Pleasure, Providence and Purity: An International Conference on Food and Drink in Islamic Societies and Cultures
The Centre for the Study of Islamic Culture (CSIC) at The Chinese University of Hong Kong (CUHK) is organizing an international conference on 'Food and Drink in Islamic Societies and Cultures' at the end of April 2017. The conference aims to examine the complexity and diversity of attitudes and practices related to food and drink among
Muslims in various parts of the Islamic world and beyond.
Together with breathing and sleeping, eating and drinking occupy the most basic level of requisites for human physical survival, so basic in fact that it hardly bears mentioning that without food and water we could not exist for long. Thus, the quest for these nutrients is also the most common and fundamental of human preoccupations, which has naturally come to influence, if not dominate, all of our other behaviors. The essential role of food and drink in our life, and the innate knowledge that we subsist by eating and imbibing, have yielded a vast amount of thought on the subject in all societies and cultures. This has included ample consideration not only of what we consume, but also how we approach this most basic behavior. The choice of comestibles has largely been determined by availability within a given environment, but beyond this, humans have also been guided by the axiom, “we are what we eat,” which insinuates a direct correlation between food and drink and both our physical and even metaphysical constitution. Consequently, different human communities have developed a wide range of varying customs, norms and mores concerning what they consider appropriate to consume. The widespread notion that humans “do not live by bread alone” further connects, and also distinguishes, notions of bodily and spiritual sustenance.
Religions have universally interacted with and helped shape social and cultural traditions related to food and drink, including the determination of what may or may not be consumed, and how properly to consume it. No exception to this rule, Islam places considerable emphasis on divine providence of food and drink as a sign of God’s mercy and generosity, on human obligations of gratitude, devotion and charity, and on dietary regulations in connection with injunctions of piety and purity. Islamic dietary orthodoxy and orthopraxy are thus based on fundamental religious principles found in the Qurʿān and teachings of the Prophet Muhammad. These in turn have been the subject of voluminous legal scholarship over the centuries, as Muslim jurists have sought to define what is lawful, ḥalāl, and what is forbidden, ḥarām, in terms of food and drink.
Within this religious legalistic framework, Islamic culinary traditions have been shaped by the transnational movement of Muslims, and their engagement with the societies and cultures that Islam penetrated as it spread from one region to the next. In turn, local cuisines assimilated and were adapted to suit and communicate the basic religious values of Islam, and to represent new forms of Islamic society and culture. In the midst of these religious, social and cultural dynamics, abidance by the Islamic dietary laws and customs, such as the avoidance of pork and alcohol, often functions as one of the most clear and obvious markers of Muslim identity, especially in multicultural contexts. As such, Islamic traditions related to food and drink can help us to track the development of numerous social, political, economic, sectarian and intellectual trends and institutions against the backdrop of tremendous diversity in local histories of Islamic transmission and development, some of which have their roots in pre-Islamic cultures. Many traditional Muslim practices are currently under pressure from the forces of global change, endangering the maintenance of some of them, but also giving rise to innovative social practices and cultural views.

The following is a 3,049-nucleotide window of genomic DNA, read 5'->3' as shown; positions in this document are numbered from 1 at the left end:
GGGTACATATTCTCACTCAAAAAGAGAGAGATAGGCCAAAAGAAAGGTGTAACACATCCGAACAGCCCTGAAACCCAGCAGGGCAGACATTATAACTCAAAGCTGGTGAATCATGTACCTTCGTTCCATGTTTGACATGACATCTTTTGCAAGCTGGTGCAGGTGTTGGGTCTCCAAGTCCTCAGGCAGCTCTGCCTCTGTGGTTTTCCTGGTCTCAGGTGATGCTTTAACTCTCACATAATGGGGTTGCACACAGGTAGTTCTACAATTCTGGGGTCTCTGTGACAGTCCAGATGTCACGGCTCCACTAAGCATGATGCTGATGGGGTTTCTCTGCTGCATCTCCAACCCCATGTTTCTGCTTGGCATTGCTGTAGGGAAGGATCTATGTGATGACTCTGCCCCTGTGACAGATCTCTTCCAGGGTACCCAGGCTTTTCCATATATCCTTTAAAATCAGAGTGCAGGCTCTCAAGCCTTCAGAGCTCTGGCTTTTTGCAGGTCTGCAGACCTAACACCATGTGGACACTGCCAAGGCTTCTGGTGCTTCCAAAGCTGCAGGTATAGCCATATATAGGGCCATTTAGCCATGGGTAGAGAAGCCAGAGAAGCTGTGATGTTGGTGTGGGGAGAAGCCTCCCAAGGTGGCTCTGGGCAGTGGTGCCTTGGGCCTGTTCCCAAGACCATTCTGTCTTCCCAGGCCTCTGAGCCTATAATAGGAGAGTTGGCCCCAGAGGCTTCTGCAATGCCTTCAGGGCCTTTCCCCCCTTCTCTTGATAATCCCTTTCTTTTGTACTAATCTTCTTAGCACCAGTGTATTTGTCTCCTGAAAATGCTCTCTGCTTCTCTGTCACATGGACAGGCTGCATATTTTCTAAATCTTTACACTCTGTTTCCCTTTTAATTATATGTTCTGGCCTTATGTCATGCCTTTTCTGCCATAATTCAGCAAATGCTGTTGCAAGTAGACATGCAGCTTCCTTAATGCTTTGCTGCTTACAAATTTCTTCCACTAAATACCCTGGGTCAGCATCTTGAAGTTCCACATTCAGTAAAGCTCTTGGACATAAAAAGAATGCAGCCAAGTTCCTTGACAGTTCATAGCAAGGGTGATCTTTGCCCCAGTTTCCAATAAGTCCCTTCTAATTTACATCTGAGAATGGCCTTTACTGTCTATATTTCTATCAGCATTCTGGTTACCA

Conference participants will present research from a variety of disciplines, including history, sociology, anthropology, literature, religious studies, and law. The scholarship presented and discussed at the conference will both catalogue and analyse practices and traditions from a range of theoretical and methodological perspectives, to help us document historical processes in the growth of Islamic civilization, understand contemporary developments, and perhaps forecast future changes, within and beyond the global Muslim community.
Conference Dates: two days at the end of April, 2017 （The exact conference dates will follow soon.）
Submission of Abstracts:An abstract of not more than 350 words should be submitted, with a short CV, to firstname.lastname@example.org before Friday, 3 February 2017. Notifications of acceptance will be sent out by Friday, 24 February 2017.
Contact information: For enquiries about the conference and submission of abstracts, please contact Ms Asiah Yang at email@example.com.
Hosting Institution: Centre for the Study of Islamic Culture, The Chinese University of Hong Kong
For more information click "Further official information" below.
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